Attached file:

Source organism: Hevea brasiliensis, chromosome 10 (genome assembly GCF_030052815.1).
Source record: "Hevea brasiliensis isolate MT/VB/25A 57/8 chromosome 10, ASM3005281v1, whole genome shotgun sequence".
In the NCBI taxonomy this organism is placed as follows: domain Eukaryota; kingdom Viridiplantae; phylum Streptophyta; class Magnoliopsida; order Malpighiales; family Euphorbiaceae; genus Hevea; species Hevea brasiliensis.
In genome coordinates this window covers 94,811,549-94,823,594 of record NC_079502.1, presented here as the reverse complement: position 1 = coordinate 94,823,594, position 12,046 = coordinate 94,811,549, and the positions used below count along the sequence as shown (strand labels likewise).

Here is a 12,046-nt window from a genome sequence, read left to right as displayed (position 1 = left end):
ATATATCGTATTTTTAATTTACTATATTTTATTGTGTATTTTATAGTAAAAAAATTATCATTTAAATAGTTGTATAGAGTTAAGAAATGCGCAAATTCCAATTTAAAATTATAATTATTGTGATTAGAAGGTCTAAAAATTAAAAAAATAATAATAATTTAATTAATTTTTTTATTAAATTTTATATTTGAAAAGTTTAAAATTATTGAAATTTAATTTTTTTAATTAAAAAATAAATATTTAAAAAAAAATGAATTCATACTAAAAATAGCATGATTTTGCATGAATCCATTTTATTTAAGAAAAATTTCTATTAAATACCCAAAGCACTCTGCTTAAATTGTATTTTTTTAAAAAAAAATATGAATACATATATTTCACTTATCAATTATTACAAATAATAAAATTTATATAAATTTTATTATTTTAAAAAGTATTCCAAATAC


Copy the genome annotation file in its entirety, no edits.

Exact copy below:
Source organism: Hevea brasiliensis, chromosome 10 (genome assembly GCF_030052815.1).
Source record: "Hevea brasiliensis isolate MT/VB/25A 57/8 chromosome 10, ASM3005281v1, whole genome shotgun sequence".
In the NCBI taxonomy this organism is placed as follows: domain Eukaryota; kingdom Viridiplantae; phylum Streptophyta; class Magnoliopsida; order Malpighiales; family Euphorbiaceae; genus Hevea; species Hevea brasiliensis.
In genome coordinates this window covers 94,811,549-94,823,594 of record NC_079502.1, presented here as the reverse complement: position 1 = coordinate 94,823,594, position 12,046 = coordinate 94,811,549, and the positions used below count along the sequence as shown (strand labels likewise).

Here is a 12,046-nt window from a genome sequence, read left to right as displayed (position 1 = left end):
ATATATCGTATTTTTAATTTACTATATTTTATTGTGTATTTTATAGTAAAAAAATTATCATTTAAATAGTTGTATAGAGTTAAGAAATGCGCAAATTCCAATTTAAAATTATAATTATTGTGATTAGAAGGTCTAAAAATTAAAAAAATAATAATAATTTAATTAATTTTTTTATTAAATTTTATATTTGAAAAGTTTAAAATTATTGAAATTTAATTTTTTTAATTAAAAAATAAATATTTAAAAAAAAATGAATTCATACTAAAAATAGCATGATTTTGCATGAATCCATTTTATTTAAGAAAAATTTCTATTAAATACCCAAAGCACTCTGCTTAAATTGTATTTTTTTAAAAAAAAATATGAATACATATATTTCACTTATCAATTATTACAAATAATAAAATTTATATAAATTTTATTATTTTAAAAAGTATTCCAAATAC